“How little she knows that a young man is passing before her house who loves her well, who would be faithful to her, who would never cause her any grief; who would leave her the entire management of her fortune without interference. Good God! what fatality! here, side by side, in the same town, are two persons in our mutual condition, and yet nothing can bring them together. Suppose I were to speak to her this evening?”
During this time Suzanne had returned to her mother’s house thinking of Athanase; and, like many other women who have longed to help an adored man beyond the limit of human powers, she felt herself capable of making her body a stepping-stone on which he could rise to attain his throne.
It is now necessary to enter the house of this old maid toward whom so many interests are converging, where the actors in this scene, with the exception of Suzanne, were all to meet this very evening. As for Suzanne, that handsome individual bold enough to burn her ships like Alexander at her start in life, and to begin the battle by a falsehood, she disappears from the stage, having introduced upon it a violent element of interest. Her utmost wishes were gratified. She quitted her native town a few days later, well supplied with money and good clothes, among which was a fine dress of green reps and a charming green bonnet lined with pink, the gift of Monsieur de Valois, — a present which she preferred to all the rest, even the money. If the chevalier had gone to Paris in the days of her future brilliancy, she would certainly have left every one for him. Like the chaste Susannah of the Bible, whom the Elders hardly saw, she established herself joyously and full of hope in Paris, while all Alencon was deploring her misfortunes, for which the ladies of two Societies (Charity and Maternity) manifested the liveliest sympathy. Though Suzanne is a fair specimen of those handsome Norman women whom a learned physician reckons as comprising one third of her fallen class whom our monstrous Paris absorbs, it must be stated that she remained in the upper and more decent regions of gallantry. At an epoch when, as Monsieur de Valois said, Woman no longer existed, she was simply “Madame du Val–Noble”; in other days she would have rivalled the Rhodopes, the Imperias, the Ninons of the past. One of the most distinguished writers of the Restoration has taken her under his protection; perhaps he may marry her. He is a journalist, and consequently above public opinion, inasmuch as he manufactures it afresh every year or two.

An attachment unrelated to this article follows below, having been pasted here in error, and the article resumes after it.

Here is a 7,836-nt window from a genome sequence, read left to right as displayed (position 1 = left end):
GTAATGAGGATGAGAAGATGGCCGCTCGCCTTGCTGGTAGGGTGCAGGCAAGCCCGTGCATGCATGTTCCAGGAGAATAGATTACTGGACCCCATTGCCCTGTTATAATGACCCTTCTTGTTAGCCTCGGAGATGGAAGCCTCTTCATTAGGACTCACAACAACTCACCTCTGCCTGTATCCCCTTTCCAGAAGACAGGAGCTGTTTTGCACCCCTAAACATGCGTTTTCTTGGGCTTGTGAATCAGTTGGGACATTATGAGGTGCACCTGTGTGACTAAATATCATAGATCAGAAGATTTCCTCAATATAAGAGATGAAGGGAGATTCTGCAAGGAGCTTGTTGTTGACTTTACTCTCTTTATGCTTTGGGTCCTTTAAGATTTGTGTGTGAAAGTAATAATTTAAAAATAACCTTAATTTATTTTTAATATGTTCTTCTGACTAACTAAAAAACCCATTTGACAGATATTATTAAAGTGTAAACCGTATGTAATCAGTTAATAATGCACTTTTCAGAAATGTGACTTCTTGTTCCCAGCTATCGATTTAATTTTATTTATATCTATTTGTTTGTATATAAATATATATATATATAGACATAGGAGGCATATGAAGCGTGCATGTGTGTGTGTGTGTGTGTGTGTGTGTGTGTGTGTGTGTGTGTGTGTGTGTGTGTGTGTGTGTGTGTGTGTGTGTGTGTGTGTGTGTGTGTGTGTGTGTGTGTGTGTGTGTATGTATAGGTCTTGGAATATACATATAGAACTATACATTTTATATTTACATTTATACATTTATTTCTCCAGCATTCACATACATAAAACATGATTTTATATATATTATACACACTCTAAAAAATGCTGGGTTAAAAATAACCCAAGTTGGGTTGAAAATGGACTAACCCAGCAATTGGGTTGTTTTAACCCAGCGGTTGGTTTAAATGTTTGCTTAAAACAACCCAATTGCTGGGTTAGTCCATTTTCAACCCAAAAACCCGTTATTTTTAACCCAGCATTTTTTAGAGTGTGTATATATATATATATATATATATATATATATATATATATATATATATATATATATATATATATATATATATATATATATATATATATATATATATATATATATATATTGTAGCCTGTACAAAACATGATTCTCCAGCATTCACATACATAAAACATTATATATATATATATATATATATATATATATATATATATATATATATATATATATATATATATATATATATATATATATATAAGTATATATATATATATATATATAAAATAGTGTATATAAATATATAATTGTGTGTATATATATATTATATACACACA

Last updated Monday, December 22, 2014 at 10:47